Hey guys, Sven here with the Dallas Stars edition of 31 in 31. Over the next month, I will be taking a look at each team’s players to watch out for going into the 2018-19 fantasy hockey season: The 31 in 31 daily segment. This analysis features everything from surefire studs, to sleepers, to prospects that may make an appearance at some point this season. Please let me know if you guys enjoy this type of material!  Reminder that the stat totals are from last season.


Tyler Seguin – 82GP 40-38-78. Now four years since being traded from Boston, the Dallas Stars have made out like gangbusters in acquiring Seguin (that was apparent to most at the time of the trade, but now even more so). Seguin will likely centre a line of Benn and Radulov once again, so expect a rate of production similar to last year. For me, I think Seguin will be drafted somewhere between picks 8-13.

Jamie Benn – 82GP 36-43-79. Benn was able to rebound from a 20-point regression in 2016-17, nearly hitting the 80-point total for the third time in his career. Benn is a key component on this top-heavy Dallas forward group, and will continue to use his size to bury goals in tight. I expect Benn to be available in the fourth round of most drafts.

Alexander Radulov – 82GP 27-45-72. If there is anyone in Dallas’ Big Three that is going to regress, it’s the 32-year-old Radulov. After a very successful campaign on the Stars’ top line last year, Radulov would likely be the target if the team decides it wants to spread out its scoring. With Valeri Nichuskin returning from the KHL and Radek Faksa entering his third full-time season in the NHL, either of these much younger forwards could see top line time. ESPN considers Radulov a top-50 pick, however I would try to let him slide in your draft, as I feel he may not repeat his success from last year.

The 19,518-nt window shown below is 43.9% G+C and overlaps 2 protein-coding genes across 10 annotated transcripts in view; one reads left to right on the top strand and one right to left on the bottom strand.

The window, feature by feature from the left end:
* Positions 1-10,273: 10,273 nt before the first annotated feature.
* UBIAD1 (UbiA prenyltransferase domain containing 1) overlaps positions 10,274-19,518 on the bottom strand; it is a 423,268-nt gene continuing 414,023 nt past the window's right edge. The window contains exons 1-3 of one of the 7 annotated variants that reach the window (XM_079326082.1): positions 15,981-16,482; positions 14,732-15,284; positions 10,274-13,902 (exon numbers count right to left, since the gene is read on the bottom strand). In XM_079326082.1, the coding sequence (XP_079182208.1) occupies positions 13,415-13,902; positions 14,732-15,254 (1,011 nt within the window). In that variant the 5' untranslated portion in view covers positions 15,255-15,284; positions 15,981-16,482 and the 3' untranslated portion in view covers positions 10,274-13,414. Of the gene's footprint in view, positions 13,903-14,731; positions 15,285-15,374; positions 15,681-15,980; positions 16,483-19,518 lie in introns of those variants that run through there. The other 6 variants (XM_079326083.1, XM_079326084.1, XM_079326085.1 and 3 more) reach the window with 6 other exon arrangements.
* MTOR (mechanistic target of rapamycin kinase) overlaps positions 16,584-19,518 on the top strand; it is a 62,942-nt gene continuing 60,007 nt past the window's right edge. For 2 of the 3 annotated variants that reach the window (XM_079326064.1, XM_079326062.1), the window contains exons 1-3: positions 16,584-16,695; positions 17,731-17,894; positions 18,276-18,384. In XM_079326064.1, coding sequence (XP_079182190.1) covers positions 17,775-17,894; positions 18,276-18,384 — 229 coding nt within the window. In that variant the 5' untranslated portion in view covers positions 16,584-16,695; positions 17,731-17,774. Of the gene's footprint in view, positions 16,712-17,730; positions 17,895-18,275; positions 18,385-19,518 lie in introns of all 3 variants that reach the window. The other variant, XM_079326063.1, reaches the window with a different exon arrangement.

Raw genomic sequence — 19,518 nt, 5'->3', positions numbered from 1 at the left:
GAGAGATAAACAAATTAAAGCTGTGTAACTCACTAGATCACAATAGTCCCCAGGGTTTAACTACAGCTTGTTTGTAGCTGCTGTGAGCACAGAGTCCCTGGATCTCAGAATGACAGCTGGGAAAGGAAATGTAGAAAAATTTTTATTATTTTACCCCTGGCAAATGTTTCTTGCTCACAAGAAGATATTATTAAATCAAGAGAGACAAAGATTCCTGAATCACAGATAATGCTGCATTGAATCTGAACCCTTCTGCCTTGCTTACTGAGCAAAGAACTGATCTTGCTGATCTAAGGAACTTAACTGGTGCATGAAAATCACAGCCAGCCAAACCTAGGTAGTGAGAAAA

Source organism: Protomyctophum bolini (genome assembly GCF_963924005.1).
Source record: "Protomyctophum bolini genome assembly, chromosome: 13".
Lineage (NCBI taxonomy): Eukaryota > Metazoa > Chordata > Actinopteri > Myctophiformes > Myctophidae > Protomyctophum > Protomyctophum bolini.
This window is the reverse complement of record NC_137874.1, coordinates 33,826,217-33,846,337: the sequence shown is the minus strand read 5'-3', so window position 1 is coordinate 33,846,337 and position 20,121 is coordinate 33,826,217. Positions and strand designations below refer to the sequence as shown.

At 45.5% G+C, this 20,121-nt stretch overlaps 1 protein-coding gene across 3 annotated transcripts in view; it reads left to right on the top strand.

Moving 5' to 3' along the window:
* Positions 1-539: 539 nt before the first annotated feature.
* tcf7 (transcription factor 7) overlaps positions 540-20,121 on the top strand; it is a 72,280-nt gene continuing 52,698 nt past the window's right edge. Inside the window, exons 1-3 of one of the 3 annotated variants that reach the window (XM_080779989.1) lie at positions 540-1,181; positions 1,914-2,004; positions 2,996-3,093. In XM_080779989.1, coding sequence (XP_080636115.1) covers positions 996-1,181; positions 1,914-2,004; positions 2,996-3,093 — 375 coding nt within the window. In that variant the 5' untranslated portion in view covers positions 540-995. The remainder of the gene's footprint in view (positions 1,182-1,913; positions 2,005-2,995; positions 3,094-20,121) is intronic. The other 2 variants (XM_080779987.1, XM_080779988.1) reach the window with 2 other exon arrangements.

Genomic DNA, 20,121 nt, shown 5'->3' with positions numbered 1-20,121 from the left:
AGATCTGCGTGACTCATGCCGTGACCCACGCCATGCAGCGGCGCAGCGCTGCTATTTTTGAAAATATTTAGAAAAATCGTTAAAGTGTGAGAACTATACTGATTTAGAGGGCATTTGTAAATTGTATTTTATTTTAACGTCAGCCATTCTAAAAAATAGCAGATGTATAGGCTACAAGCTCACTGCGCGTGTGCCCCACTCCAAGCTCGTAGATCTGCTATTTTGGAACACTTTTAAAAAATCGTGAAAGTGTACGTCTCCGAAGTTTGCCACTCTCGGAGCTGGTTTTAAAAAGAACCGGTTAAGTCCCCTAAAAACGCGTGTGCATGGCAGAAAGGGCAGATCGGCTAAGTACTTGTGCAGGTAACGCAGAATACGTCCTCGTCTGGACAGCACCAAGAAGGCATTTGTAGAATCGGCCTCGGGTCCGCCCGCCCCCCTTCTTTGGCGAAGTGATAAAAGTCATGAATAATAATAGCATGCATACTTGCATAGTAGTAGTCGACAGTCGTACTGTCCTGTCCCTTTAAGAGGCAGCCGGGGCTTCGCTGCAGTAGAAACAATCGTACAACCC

Radek Faksa – 79GP 17-16-33. As mentioned above, Faksa is entering his third full season with the Stars, and is my front-runner if anyone is to replace Radulov on the Benn-Seguin line. After two straight 30-point seasons and an increase in goals from 12 to 17 last season, Faksa could be ready for a breakout year. He showed the ability to collect points in bunches last season, creating a few streaming opportunities. There will likely be no evidence of a Faksa promotion until the puck actually drops, so I would keep your eye out and use an acquisition early in the season if he is on the first line. Regardless, he will receive a good chunk of ice-time even at #2LW, and will likely play #2PP.

Valeri Nichushkin – 50GP 16-11-27. After just two seasons in the NHL, the 2013 first-rounder jumped over to the KHL for two seasons and is slated to make his return to Dallas this year. Now at 23 years old, Nichuskin did not post overly impressive numbers overseas, and likely will take some time to adjust back to North American hockey. I can picture Dallas giving the 6’4” forward plenty of opportunity moving forward, and who knows? He could catch fire if he ends up playing with Benn and Seguin. I would not hold my breath for now, though.


John Klingberg – 82GP 8-59-67. After a breakout season in 2015-16 I thought Klingberg would be a one-and-done, however he proved this year that he is a gifted offensive defenceman. After tying for second in defensive scoring and finishing top ten in PP assists among defencemen last season, Klingberg appears primed to have another successful season as Dallas’ top d-man. ESPN’s pre-season rankings has him as the 11th best defenceman (59th overall), however I am sure he will be picked long before then.